Kerala and Barcelona — disparate as they are — are my most favourite places on earth. Kerala’s natural beauty and its people are its main attractions, of course. But when I attended the 20th International Film Festival of Kerala (IFFK) this year, the snapshot that remains in my mind is of a rag picker taking a break to read the morning’s newspaper on the pavement. As much as it seems a picture of a remarkably progressive state, it could also be that images “lie”, concealing stories of unemployment and how highly qualified people are unable to get jobs in the state.
The film Otaal is about child labour
But when it comes to film, Kerala must be unbeatable. This is a state where rice farmers can have an animated discussion on Danish director Lars von Trier’s films with you. And where film critic and author CS Venkiteswaran’s article “Tea shops in Malayalam Cinema” has been included in Kerala school text books. Venkiteswaran told me over a coffee, that because of severe caste discrimination, including in the serving of food, he saw tea shops as an egalitarian space where anyone who could afford tea and snacks, could enter, thus creating a political space as well. In any case, addabaji is a real treat here, as the locals are so well read. In Bombay, Chetan Bhagat is the best-seller, but Venkiteswaran tells me that translation is a huge business in Kerala, and many bestsellers in Malayalam are translations from other languages, including Bengali and Marathi. “People can’t wait for the next book of Orhan Pamuk, and his translations run into many editions.” Only in Kerala, it seems.
And of course, it is always a pleasure to attend the International Film Festival of Kerala (IFF Kerala), the quality of whose films, and especially film-literate audiences, are legendary, along with those of the Kolkata International Film Festival. Shaji Karun was chairman of the festival advisory committee; it must be one of the rare instances of an active, practising filmmaker being head of an international film festival in India. Attending IFFK soon after attending the International Film Festival of India in Goa, I could not help but be thankful that IFFK is still strongly political, a thinking festival, that has traditionally had a focus on Asia, Africa and Latin American cinema, and where Korean director Kim Ki-Duk is such a big star, he caused a near-riot when he last attended the festival. A highlight of this year’s IFFK was a discussion on the legacy of the Film and Television Institute of India (FTII), saffronisation and cultural fascism, by Adoor Gopalakrishnan, Girish Kasaravalli, MS Sathyu and others, moderated by Bina Paul Venugopal, who was IFFK’s well-loved Festival Director for over 12 years. Whereas at IFFI, FTII students were not even allowed in at festival venues; they were forcibly removed and detained by the police for peacefully protesting against the appointment of Gajendra Chauhan as FTII chairman.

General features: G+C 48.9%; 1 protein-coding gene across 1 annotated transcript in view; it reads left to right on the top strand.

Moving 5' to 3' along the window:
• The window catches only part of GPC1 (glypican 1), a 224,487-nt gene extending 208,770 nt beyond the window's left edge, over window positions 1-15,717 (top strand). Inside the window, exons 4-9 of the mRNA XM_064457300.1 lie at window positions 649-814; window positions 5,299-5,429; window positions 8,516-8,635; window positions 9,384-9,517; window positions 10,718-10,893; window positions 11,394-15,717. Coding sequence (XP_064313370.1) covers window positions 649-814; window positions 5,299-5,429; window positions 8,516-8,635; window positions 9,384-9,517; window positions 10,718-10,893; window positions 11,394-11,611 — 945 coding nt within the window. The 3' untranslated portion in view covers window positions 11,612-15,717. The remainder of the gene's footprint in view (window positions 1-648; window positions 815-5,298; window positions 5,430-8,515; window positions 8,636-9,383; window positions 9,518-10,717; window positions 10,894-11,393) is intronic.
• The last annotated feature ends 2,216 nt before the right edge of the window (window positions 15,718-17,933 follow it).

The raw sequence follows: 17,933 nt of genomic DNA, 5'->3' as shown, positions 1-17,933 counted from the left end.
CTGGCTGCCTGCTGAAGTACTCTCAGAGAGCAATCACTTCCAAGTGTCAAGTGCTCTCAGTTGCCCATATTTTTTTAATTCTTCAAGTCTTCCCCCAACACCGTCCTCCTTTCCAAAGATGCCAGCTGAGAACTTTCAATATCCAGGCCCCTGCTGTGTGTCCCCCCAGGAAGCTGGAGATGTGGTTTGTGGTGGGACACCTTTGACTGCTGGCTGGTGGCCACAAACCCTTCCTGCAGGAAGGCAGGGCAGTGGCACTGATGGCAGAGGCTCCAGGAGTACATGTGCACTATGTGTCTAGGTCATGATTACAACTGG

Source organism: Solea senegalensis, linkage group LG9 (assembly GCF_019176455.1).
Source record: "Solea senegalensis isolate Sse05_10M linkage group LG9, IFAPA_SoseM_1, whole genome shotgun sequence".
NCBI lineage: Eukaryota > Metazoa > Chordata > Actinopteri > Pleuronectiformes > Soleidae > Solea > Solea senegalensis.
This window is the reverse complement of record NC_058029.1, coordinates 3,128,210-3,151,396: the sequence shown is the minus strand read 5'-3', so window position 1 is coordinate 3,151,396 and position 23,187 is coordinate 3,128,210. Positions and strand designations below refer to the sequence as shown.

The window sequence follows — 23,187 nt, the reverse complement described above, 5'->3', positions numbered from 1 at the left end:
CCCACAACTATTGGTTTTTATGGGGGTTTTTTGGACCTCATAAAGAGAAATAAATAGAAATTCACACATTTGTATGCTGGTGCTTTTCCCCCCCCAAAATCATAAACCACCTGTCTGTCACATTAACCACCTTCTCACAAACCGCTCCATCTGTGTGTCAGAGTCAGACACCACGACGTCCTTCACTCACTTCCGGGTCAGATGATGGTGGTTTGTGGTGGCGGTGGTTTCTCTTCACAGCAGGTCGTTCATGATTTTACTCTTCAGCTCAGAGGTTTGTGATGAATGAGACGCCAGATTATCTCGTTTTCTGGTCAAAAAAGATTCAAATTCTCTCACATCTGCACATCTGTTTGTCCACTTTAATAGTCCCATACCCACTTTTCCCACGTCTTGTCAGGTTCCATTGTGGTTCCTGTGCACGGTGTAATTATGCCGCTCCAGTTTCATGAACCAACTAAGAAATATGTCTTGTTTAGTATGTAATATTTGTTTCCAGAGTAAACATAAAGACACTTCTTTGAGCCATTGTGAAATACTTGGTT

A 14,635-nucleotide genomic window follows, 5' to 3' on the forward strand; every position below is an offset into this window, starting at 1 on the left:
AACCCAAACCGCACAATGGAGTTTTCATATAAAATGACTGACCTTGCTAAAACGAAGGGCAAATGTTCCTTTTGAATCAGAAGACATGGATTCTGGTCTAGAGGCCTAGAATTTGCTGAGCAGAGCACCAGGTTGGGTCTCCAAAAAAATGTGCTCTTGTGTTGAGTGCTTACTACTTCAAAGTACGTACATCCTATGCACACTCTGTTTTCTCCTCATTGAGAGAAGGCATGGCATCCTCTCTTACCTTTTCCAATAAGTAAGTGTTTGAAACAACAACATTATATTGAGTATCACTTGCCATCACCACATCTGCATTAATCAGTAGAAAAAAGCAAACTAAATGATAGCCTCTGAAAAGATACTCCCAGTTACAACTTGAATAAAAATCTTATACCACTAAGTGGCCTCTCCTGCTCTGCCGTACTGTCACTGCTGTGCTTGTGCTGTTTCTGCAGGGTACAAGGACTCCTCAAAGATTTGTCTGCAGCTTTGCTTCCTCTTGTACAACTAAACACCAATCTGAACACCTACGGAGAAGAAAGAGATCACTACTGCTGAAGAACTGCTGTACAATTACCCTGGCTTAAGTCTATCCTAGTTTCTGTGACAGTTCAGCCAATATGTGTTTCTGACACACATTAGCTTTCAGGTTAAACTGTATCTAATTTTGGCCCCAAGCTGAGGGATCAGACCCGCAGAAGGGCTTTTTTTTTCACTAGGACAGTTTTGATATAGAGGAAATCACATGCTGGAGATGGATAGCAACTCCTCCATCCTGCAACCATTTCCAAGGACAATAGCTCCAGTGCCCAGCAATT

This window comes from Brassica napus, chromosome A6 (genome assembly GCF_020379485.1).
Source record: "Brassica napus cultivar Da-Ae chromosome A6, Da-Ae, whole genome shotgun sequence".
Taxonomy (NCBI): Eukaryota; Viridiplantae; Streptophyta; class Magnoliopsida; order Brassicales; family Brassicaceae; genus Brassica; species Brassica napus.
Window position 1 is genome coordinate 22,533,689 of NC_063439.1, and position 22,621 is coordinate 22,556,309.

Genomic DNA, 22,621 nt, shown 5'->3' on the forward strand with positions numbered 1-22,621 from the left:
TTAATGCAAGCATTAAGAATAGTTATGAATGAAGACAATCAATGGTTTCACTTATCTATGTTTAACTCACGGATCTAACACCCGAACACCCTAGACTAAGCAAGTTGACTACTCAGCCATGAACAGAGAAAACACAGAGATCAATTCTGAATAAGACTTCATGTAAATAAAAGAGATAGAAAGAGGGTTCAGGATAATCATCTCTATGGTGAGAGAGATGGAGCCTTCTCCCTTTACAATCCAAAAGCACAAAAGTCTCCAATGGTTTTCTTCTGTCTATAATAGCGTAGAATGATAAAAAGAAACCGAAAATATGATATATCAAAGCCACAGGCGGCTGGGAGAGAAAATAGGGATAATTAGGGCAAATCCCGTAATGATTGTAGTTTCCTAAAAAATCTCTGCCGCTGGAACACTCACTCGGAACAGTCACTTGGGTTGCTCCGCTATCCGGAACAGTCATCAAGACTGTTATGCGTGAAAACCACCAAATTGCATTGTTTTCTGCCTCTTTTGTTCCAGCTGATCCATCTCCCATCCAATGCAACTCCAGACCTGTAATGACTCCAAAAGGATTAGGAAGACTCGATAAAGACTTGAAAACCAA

As for the films, I was delighted that Jayaraj’s Ottaal (The Trap), a moving and utterly poetic film about a grandfather and his grandson, that addresses child labour, swept all the top prizes-for best film, FIPRESCI film critics’ Jury Prize, the Network for the Promotion of Asian Cinema (NETPAC) Jury Prize-of which I was a member-as well as the audience prize.
Many jury members were delighted that they could eat beef chilli and beef fry at the festival lunches, as beef is banned in most Indian states, one way or another, but Kerala is one of the few states where it is freely available. Gossip had it that many guests, and especially those from from Islamic nations, who could not openly drink in their own nations, and hoped to have a good time in Kerala, were particularly miffed at being served watermelon juice, instead of alcohol at the opening night party. I was told there is no official prohibition, but stricter controls have made life difficult for tipplers. One of the main government-run festival hotels was Mascot Hotel, but all the locals called it Muscat hotel, so it felt as if the official dinners were in Oman.
The city has five theatres — Sree, Kairali, Nila, Tagore and Kalabhavan — owned or run by the government’s Kerala State Film Development Corporation. I was told that following the recommendations of Adoor Gopalakrishnan’s report (he headed an advisory panel last year), IFFK had a film market for Malayalam films, and the top five awarded Malayalam films were released in the government theatres, but got a mixed response from the audience.
Clearly year-round, high quality film curating and film appreciation education are the key. Mr Gopalakrishnan’s other recommendation in 2014, that delegate passes should be given only to those who can speak English, so that they could read English subtitles on foreign films, didn’t go down so well. Writer NS Madhavan tweeted: “Thera kya hoga, Kim Ki Duk? You can’t enter your favourite IFFK, because you can’t speak English.”
Meenakshi Shedde is South Asia Consultant to the Berlin Film Festival, award-winning critic, curator to festivals worldwide and journalist. Reach her at email@example.com. The views expressed in these columns are the individual’s and don’t represent those of the paper.
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